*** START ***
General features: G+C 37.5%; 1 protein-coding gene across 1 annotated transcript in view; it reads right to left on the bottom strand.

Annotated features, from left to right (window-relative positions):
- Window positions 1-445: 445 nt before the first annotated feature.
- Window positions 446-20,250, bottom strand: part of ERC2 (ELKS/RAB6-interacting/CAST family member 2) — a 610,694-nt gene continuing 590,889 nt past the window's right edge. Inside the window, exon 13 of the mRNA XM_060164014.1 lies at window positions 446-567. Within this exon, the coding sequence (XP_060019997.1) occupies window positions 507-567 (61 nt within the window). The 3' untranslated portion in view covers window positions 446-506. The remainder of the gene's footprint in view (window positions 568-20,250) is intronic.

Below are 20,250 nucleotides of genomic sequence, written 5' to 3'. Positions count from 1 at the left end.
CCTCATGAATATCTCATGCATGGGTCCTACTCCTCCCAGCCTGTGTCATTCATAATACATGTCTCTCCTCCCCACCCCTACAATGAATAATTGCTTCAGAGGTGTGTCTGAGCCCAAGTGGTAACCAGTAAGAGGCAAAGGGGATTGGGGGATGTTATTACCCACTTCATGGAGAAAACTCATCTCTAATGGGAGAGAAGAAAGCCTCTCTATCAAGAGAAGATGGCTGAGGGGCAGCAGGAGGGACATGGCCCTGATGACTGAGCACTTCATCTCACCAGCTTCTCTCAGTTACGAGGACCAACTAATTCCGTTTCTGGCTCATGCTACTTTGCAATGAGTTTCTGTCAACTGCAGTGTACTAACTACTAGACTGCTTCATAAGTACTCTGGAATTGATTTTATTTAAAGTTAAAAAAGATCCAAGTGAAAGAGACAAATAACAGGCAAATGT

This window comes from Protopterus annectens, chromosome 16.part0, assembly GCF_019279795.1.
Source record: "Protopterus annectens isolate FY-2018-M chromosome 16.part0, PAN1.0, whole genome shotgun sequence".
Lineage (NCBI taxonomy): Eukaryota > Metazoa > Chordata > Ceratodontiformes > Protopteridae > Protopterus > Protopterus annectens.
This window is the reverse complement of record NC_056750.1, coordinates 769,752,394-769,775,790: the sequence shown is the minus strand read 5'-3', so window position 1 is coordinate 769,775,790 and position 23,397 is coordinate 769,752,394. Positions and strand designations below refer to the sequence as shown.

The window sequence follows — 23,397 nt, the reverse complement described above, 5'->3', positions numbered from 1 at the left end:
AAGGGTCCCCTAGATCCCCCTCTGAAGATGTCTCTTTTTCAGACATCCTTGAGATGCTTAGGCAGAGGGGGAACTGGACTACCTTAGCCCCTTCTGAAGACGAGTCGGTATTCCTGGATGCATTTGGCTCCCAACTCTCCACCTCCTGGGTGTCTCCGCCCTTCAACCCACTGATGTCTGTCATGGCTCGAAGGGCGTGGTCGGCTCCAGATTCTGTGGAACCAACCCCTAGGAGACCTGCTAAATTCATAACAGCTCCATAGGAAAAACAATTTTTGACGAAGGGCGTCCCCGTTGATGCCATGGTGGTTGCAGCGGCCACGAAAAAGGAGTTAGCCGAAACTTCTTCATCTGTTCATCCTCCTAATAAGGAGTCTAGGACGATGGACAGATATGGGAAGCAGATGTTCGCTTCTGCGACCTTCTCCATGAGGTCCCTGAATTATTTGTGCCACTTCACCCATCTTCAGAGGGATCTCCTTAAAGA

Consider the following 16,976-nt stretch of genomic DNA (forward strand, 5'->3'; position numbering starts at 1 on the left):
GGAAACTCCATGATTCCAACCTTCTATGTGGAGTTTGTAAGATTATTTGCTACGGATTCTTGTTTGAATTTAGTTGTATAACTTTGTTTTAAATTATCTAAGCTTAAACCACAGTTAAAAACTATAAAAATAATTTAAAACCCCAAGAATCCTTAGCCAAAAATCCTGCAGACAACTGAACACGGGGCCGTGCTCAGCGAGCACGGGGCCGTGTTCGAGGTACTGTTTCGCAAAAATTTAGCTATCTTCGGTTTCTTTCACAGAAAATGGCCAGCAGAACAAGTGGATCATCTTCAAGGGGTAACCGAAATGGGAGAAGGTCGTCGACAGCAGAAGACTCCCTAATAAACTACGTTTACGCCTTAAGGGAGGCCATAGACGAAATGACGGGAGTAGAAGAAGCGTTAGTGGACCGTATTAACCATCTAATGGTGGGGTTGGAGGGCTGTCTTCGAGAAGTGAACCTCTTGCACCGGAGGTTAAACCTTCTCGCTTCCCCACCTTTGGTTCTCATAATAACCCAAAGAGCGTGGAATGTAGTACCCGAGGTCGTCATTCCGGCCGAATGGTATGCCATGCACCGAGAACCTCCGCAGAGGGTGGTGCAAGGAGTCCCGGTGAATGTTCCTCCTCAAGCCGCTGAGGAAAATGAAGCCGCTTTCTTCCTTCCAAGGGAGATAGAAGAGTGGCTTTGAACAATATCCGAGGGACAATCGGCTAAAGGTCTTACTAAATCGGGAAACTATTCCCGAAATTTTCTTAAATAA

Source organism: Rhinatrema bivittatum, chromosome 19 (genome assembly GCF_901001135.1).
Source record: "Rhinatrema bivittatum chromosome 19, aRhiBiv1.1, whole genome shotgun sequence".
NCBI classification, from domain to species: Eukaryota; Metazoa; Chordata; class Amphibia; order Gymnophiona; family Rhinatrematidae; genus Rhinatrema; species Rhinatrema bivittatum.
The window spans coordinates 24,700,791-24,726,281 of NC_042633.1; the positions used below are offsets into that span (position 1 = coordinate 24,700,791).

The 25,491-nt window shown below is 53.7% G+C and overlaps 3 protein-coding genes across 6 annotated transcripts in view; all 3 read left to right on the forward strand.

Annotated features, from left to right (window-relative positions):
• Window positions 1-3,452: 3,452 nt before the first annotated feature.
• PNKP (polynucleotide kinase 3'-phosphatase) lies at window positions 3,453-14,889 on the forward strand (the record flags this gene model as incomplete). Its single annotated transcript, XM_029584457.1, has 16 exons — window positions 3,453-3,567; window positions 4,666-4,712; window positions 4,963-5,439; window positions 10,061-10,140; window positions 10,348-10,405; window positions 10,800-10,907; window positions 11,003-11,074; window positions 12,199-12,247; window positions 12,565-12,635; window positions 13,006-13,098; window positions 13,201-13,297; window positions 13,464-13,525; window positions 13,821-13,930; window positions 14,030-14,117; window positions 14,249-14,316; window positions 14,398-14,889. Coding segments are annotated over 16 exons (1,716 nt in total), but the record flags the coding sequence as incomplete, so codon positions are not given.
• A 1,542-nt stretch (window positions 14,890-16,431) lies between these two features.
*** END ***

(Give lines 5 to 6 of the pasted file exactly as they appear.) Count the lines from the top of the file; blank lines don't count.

Below are 20,250 nucleotides of genomic sequence, written 5' to 3'. Positions count from 1 at the left end.
CCTCATGAATATCTCATGCATGGGTCCTACTCCTCCCAGCCTGTGTCATTCATAATACATGTCTCTCCTCCCCACCCCTACAATGAATAATTGCTTCAGAGGTGTGTCTGAGCCCAAGTGGTAACCAGTAAGAGGCAAAGGGGATTGGGGGATGTTATTACCCACTTCATGGAGAAAACTCATCTCTAATGGGAGAGAAGAAAGCCTCTCTATCAAGAGAAGATGGCTGAGGGGCAGCAGGAGGGACATGGCCCTGATGACTGAGCACTTCATCTCACCAGCTTCTCTCAGTTACGAGGACCAACTAATTCCGTTTCTGGCTCATGCTACTTTGCAATGAGTTTCTGTCAACTGCAGTGTACTAACTACTAGACTGCTTCATAAGTACTCTGGAATTGATTTTATTTAAAGTTAAAAAAGATCCAAGTGAAAGAGACAAATAACAGGCAAATGT